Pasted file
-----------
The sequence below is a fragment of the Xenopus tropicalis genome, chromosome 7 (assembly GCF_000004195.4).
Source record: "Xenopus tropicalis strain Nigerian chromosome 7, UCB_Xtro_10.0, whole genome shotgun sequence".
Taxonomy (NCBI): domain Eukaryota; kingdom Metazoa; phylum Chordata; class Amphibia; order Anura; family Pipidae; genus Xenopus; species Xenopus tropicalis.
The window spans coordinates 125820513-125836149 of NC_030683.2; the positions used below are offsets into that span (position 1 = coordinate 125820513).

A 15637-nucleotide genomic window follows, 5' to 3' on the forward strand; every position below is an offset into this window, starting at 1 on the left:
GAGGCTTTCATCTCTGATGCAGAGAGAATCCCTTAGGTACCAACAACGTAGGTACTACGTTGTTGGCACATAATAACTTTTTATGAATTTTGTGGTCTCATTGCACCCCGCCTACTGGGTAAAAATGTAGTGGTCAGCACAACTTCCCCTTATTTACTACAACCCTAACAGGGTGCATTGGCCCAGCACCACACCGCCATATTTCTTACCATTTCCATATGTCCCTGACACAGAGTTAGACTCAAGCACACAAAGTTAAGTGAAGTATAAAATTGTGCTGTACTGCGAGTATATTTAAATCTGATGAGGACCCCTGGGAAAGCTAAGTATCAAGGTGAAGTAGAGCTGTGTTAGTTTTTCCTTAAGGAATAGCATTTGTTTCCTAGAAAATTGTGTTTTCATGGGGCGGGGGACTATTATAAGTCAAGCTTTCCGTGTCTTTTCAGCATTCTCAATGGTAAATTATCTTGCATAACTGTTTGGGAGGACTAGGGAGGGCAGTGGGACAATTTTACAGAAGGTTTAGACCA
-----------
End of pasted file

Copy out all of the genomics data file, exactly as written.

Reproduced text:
The sequence below is a fragment of the Xenopus tropicalis genome, chromosome 7 (assembly GCF_000004195.4).
Source record: "Xenopus tropicalis strain Nigerian chromosome 7, UCB_Xtro_10.0, whole genome shotgun sequence".
Taxonomy (NCBI): domain Eukaryota; kingdom Metazoa; phylum Chordata; class Amphibia; order Anura; family Pipidae; genus Xenopus; species Xenopus tropicalis.
The window spans coordinates 125820513-125836149 of NC_030683.2; the positions used below are offsets into that span (position 1 = coordinate 125820513).

A 15637-nucleotide genomic window follows, 5' to 3' on the forward strand; every position below is an offset into this window, starting at 1 on the left:
GAGGCTTTCATCTCTGATGCAGAGAGAATCCCTTAGGTACCAACAACGTAGGTACTACGTTGTTGGCACATAATAACTTTTTATGAATTTTGTGGTCTCATTGCACCCCGCCTACTGGGTAAAAATGTAGTGGTCAGCACAACTTCCCCTTATTTACTACAACCCTAACAGGGTGCATTGGCCCAGCACCACACCGCCATATTTCTTACCATTTCCATATGTCCCTGACACAGAGTTAGACTCAAGCACACAAAGTTAAGTGAAGTATAAAATTGTGCTGTACTGCGAGTATATTTAAATCTGATGAGGACCCCTGGGAAAGCTAAGTATCAAGGTGAAGTAGAGCTGTGTTAGTTTTTCCTTAAGGAATAGCATTTGTTTCCTAGAAAATTGTGTTTTCATGGGGCGGGGGACTATTATAAGTCAAGCTTTCCGTGTCTTTTCAGCATTCTCAATGGTAAATTATCTTGCATAACTGTTTGGGAGGACTAGGGAGGGCAGTGGGACAATTTTACAGAAGGTTTAGACCA